It was a long and hard process, but a fulfilling one. After thousands of years, a branch of wild wolves became our most loyal companions — dogs. But dogs are still driven by their basic instincts, and one of them is fear. The once essential cautiousness is still a part of your furry friend’s nature. Depending on their temperament, your dog might become aggressive (growling, barking, attacking) or becoming passive (trying to hide, unwilling to move, peeing, and so on when being afraid.
If your dog’s relatives are prone to being fearful, your dog might be, too. However, your dog learns most of their fears while being a puppy. The ”sensitive period” of your puppy is from 5 weeks old to 12 weeks old. During that time, it is essential that your dog gets to have all kinds of socialization and activities: show them the traffic, give them car rides, have them to meet other animals and people. When your puppy learns that they can handle the situation safely, they also learn that there is no reason to be afraid.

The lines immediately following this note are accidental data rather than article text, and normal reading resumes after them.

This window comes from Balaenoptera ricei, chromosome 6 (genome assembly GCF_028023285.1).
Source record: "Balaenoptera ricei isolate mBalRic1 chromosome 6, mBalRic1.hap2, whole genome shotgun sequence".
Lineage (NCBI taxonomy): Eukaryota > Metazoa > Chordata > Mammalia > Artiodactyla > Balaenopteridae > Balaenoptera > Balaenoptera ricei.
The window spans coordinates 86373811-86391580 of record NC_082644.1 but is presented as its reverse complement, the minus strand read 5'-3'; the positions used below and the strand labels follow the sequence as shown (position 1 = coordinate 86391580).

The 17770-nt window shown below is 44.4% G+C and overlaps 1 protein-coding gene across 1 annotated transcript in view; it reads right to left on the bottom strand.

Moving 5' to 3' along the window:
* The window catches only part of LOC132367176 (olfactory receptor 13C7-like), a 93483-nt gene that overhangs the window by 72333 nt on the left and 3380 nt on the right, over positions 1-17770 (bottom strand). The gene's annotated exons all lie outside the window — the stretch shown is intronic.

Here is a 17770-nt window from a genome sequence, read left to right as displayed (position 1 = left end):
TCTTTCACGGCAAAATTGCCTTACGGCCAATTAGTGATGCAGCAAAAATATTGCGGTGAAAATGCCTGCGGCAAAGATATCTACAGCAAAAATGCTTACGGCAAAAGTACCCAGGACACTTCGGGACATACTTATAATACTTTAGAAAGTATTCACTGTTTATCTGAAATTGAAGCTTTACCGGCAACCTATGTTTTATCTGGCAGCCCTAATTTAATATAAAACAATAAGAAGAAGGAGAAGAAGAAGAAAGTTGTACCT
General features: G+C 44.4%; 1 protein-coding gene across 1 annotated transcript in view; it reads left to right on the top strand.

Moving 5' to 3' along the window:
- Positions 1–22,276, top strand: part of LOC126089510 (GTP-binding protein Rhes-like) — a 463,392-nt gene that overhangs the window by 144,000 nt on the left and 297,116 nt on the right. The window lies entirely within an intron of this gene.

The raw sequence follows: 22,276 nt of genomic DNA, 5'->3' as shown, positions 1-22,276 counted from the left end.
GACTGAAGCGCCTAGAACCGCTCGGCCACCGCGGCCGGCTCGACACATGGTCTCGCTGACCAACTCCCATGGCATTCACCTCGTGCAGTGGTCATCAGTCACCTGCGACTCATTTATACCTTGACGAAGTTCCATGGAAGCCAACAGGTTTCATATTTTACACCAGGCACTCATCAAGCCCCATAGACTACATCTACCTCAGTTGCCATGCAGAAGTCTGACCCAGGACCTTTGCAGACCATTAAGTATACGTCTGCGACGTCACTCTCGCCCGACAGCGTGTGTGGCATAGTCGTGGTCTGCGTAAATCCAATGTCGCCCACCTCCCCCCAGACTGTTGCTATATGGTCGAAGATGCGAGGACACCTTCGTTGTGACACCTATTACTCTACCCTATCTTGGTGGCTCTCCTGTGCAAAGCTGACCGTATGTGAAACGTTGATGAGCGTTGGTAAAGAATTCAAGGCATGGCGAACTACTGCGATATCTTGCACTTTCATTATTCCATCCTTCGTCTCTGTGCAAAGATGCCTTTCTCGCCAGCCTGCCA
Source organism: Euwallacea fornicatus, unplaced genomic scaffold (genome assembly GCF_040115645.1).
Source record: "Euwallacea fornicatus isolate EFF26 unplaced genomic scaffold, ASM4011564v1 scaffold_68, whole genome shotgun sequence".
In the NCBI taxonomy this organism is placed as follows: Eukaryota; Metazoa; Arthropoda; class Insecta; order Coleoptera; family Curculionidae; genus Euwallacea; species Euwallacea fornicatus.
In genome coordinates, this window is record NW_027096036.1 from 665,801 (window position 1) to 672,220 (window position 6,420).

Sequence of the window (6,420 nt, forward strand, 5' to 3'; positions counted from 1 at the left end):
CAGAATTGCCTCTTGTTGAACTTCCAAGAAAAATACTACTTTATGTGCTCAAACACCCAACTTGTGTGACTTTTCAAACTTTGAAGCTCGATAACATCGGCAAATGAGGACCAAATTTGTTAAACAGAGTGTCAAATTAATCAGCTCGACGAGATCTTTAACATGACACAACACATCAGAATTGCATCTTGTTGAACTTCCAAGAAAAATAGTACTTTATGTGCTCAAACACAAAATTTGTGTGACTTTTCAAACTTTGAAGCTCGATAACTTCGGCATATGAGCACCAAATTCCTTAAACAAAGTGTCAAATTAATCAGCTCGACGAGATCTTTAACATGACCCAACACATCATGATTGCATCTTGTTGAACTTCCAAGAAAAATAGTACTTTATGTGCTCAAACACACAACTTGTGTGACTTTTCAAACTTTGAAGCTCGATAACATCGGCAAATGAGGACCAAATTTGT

How to help your fearful dog?
Your behavior is the clearest signal for your dog to see if there is something to worry about. By being calm and collected you show your loyal sidekick that there is nothing to be scared of. It is wise to ignore your dog when they are showing fear. Never punish them but don’t coddle them, either.
If your dog’s fears become a full-blown phobia, it might be a good time to see a professional. A talented dog trainer can create a program for your dog to unlearn their fears. This is a long process, testing your limits of patience, but in the best case your friend will once again live without their fears.